Saturday, June 22, 2019

Pakistan and Child Hunger

Despite abundance of food, child malnutrition is rife in Pakistan. Four in 10 children under 5 years of age are stunted in the country.

According to the country's National Nutrition Survey for the years 2018-19, one in every three children is underweight.

According to the World Health Organization's (WHO) child growth standards, stunting is a harmful complication of malnutrition and can simply be defined as being shorter than the average height for one's age.
According to the Global Nutrition Report 2018, there are 10.7 million stunted children in Pakistan. Owing to widespread poverty, many families cannot afford a nutritious diet with the recommended intake of protein, fat, minerals and vitamins.

The United Nations' Sustainable Development Goals (SDGs) require that governments worldwide end hunger, achieve food security and improve nutrition by 2030, particularly for the poor and vulnerable sections of society, including infants. Pakistan's national survey results, however, reveal that no considerable progress has been made on these fronts in the country.
 Four out of every 10 children aged under 5 are stunted, while nearly 5 million children in the same age group suffer from wasting, or low weight for their height. In total, 18% of the children aged under five suffer from wasting.

Wasting is also a strong predictor of mortality among children.

The survey also showed that nearly 13% of children between the ages of 2 and 5 years faced some form of functional disability. Furthermore, one in every eight adolescent girls and one in every five adolescent boys suffered from being underweight, while over half of adolescent girls were anemic.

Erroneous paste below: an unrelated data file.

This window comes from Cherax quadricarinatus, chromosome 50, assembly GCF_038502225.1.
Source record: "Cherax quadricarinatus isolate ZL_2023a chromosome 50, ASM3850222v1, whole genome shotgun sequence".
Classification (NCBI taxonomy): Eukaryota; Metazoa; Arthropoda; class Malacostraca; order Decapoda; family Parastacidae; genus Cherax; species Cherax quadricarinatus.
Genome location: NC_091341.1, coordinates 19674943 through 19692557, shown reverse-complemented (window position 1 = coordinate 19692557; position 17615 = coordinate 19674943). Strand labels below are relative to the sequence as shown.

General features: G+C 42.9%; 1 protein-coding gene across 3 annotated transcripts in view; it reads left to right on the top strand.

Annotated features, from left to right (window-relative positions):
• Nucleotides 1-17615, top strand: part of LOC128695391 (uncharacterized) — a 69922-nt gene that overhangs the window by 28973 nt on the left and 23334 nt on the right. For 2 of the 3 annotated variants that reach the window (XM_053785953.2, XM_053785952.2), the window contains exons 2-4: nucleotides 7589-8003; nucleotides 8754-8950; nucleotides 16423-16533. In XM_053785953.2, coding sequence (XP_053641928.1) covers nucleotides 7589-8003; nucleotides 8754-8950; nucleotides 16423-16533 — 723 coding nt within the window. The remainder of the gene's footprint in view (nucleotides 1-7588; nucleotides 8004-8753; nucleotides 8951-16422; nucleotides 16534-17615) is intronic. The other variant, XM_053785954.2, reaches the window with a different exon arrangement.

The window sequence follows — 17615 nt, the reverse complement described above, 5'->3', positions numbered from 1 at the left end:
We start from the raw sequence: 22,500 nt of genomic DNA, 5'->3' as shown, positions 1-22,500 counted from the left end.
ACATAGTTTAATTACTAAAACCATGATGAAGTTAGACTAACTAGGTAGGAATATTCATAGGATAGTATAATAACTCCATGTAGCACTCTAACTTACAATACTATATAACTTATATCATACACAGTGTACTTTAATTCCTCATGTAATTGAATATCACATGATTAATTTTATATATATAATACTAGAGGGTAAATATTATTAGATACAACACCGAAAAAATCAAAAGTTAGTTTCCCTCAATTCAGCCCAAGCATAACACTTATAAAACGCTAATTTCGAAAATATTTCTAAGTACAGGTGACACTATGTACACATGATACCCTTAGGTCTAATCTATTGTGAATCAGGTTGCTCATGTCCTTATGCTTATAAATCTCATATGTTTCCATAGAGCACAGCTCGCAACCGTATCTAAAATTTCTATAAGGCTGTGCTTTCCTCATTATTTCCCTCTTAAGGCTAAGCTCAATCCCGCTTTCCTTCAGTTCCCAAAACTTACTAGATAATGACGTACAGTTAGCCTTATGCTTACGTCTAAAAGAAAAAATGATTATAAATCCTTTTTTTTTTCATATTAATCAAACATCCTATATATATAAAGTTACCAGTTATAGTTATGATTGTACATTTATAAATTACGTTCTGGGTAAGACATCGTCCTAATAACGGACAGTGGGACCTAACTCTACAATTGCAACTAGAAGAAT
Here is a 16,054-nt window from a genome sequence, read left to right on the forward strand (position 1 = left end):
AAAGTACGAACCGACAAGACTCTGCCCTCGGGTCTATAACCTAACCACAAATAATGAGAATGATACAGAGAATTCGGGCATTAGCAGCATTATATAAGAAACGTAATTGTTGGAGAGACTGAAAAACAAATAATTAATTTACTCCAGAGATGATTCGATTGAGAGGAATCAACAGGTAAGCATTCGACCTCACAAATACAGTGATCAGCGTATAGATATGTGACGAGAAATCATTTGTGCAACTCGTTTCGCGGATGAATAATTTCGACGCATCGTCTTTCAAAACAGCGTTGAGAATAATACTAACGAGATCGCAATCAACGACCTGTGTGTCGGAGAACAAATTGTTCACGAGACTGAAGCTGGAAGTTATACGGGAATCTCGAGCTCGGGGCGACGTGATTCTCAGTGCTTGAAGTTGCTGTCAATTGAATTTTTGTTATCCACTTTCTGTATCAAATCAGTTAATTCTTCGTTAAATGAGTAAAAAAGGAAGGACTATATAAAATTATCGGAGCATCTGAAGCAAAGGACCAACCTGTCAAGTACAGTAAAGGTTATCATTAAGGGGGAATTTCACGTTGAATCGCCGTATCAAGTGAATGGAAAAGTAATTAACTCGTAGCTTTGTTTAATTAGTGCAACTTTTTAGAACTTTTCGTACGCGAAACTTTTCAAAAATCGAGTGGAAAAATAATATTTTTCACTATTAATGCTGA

"Children who are born small due to poor maternal nutrition start life with a huge disadvantage. Stunting, for example, is one of Pakistan's biggest nutrition-related challenges, and has its roots in pregnancy when mothers do not get adequate nutrition," Aida Girma, country representative for the UNICEF in Pakistan, told DW.
Ram Ratan, the medical superintendent at the Mithi hospital, explained, "Mothers' poor nutrition and diet patterns are the major causes of babies' death and malnutrition," he said.
This is compounded by Pakistan's patriarchal culture and gender-based discrimination, say observers. In most households, women often have less food to eat than their male relatives. And the cultural norm of women eating after the male members of the family finish their meals as well as young-aged marriages have also contributed to the problem. Bearing large numbers of children from a young age not only takes a toll on women's health, but also impacts the well-being of the fetus and the ability to breastfeed a newborn. In Pakistan, only 38% of babies are fed breast milk exclusively during their first six months in line with UN recommendations.

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